Gastroesophageal reflux (GER) and pulmonary aspiration are frequent in patients in the ICU. The presence of pepsin in airways seems to be the link between them. However, pepsin isoforms A (gastric specific) and C (pneumocyte potentially derived) need to be distinguished. This study aimed to evaluate GER patterns and to determine the presence of pepsin A and C in tracheal secretions of critically ill children receiving mechanical ventilation.
All patients underwent combined multichannel intraluminal impedance-pH (MII-pH) monitoring. Tracheal secretion samples were collected to determine the presence of pepsin. Pepsin A and C were evaluated by Western blot. MII-pH parameters analyzed were number of total GER episodes (NGER); acid, weakly acidic, and weakly alkaline GER episodes; and proximal and distal GER episodes.
Thirty-four patients (median age, 4 months; range, 1-174 months) were included. MII-pH monitoring detected 2,172 GER episodes (77.0% were weakly acidic; 71.7% were proximal). The median NGER episodes per patient was 59.5 (25th-75th percentile, 20.3-85.3). Weakly acidic GER episodes per patient were significantly more frequent than acid GER episodes per patient (median [25th-75th percentile], 43.5 [20.3-68.3] vs 1.0 [0-13.8], respectively; P < .001). Only three patients had an altered acid reflux index (44.9%, 12.7%, and 13.6%) while not taking antacid drugs. Pepsin A was found in 100% of samples and pepsin C in 76.5%.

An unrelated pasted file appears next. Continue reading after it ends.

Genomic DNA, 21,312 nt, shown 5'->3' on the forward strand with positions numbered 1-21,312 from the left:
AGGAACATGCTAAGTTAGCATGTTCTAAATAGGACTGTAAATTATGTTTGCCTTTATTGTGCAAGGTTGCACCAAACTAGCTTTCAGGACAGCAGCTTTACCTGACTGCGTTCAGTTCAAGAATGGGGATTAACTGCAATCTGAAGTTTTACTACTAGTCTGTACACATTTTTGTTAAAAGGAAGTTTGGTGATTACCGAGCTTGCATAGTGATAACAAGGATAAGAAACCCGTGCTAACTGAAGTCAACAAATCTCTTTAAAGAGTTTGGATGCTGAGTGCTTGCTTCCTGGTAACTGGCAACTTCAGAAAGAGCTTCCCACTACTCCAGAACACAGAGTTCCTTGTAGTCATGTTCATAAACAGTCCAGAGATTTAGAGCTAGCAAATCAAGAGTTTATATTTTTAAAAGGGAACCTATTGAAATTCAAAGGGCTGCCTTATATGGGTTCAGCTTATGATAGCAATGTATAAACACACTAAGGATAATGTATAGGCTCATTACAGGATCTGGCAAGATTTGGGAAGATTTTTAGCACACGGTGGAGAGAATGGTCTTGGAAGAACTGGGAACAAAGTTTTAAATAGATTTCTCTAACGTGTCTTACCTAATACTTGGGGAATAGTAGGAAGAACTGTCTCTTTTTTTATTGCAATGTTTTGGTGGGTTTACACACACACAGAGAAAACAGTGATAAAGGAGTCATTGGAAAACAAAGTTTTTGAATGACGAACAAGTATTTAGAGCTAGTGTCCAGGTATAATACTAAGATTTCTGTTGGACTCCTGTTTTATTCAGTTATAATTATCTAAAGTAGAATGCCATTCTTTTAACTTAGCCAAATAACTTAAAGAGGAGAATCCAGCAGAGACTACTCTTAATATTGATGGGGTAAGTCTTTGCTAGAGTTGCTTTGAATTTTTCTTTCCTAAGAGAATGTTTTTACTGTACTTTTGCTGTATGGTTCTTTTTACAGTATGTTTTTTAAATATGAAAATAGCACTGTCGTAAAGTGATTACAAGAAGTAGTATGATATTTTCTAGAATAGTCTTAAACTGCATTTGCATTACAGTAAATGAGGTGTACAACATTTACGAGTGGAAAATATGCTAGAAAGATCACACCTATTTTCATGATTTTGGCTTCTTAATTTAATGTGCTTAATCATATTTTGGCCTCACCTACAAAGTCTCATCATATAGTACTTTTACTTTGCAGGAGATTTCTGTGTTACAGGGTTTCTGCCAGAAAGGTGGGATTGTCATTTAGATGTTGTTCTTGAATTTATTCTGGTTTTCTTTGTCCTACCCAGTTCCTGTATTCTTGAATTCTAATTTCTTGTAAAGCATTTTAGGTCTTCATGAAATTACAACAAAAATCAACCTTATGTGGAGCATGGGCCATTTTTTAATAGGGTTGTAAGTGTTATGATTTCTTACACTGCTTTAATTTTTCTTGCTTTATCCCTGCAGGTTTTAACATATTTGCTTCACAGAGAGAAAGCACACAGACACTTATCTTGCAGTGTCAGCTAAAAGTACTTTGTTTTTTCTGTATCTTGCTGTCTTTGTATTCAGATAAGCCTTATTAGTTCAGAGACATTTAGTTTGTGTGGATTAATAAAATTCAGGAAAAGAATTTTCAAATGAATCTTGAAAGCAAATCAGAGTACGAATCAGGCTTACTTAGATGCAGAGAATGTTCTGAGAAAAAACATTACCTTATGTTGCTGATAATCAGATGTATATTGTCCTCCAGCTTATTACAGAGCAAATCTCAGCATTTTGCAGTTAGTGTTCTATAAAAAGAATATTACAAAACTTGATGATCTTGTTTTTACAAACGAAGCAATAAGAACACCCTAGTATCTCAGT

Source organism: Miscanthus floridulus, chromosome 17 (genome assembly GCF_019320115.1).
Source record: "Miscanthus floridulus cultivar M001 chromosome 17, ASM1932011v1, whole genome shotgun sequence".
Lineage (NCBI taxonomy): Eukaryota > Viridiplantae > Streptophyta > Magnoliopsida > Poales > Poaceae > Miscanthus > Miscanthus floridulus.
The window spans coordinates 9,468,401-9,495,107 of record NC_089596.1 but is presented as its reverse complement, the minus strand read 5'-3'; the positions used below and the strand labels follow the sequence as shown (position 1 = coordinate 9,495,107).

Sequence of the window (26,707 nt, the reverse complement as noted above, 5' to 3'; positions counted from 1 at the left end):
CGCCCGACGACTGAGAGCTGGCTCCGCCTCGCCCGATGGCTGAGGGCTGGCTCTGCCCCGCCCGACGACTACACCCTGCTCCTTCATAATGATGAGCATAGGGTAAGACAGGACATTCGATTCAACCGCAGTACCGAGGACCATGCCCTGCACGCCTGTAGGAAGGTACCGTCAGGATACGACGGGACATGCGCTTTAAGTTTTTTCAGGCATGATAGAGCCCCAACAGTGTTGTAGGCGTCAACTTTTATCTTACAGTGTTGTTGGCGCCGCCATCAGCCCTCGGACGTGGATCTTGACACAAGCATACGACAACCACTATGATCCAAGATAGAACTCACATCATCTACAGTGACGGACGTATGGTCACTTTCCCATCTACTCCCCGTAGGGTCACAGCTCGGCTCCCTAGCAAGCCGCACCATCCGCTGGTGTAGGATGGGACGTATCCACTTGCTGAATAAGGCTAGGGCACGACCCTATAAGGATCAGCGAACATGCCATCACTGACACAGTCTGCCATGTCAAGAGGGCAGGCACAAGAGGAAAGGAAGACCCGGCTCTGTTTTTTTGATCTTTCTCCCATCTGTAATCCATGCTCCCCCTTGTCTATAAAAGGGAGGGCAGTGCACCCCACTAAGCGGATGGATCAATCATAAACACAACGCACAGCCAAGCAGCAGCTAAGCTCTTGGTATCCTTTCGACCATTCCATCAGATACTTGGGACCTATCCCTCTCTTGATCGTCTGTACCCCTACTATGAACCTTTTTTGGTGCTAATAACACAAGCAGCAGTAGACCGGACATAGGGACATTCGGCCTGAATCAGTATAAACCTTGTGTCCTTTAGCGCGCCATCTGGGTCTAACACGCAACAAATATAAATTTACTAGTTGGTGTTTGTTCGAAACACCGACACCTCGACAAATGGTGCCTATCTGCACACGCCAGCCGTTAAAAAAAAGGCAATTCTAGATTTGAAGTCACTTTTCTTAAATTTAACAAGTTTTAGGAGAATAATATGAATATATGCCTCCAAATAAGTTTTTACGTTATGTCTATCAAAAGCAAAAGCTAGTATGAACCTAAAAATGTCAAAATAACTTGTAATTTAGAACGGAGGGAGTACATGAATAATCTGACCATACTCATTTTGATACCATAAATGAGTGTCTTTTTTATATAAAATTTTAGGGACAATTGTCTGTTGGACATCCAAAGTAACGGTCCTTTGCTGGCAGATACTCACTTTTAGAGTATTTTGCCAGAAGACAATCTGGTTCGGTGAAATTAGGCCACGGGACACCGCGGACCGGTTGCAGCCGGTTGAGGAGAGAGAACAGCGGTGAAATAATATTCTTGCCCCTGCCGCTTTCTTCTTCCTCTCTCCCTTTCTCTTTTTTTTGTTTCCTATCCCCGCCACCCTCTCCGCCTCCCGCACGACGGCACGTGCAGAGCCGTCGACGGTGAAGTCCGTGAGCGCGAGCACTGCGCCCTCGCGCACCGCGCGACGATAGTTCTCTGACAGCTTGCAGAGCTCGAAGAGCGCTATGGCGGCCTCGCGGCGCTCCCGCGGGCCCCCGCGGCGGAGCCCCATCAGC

The majority of GER episodes of children in the ICU were proximal and weakly acidic. All patients had aspiration of gastric contents as detected by pepsin A in tracheal fluid. A specific pepsin assay should be performed to establish gastropulmonary aspiration because pepsin C was found in > 70% of samples.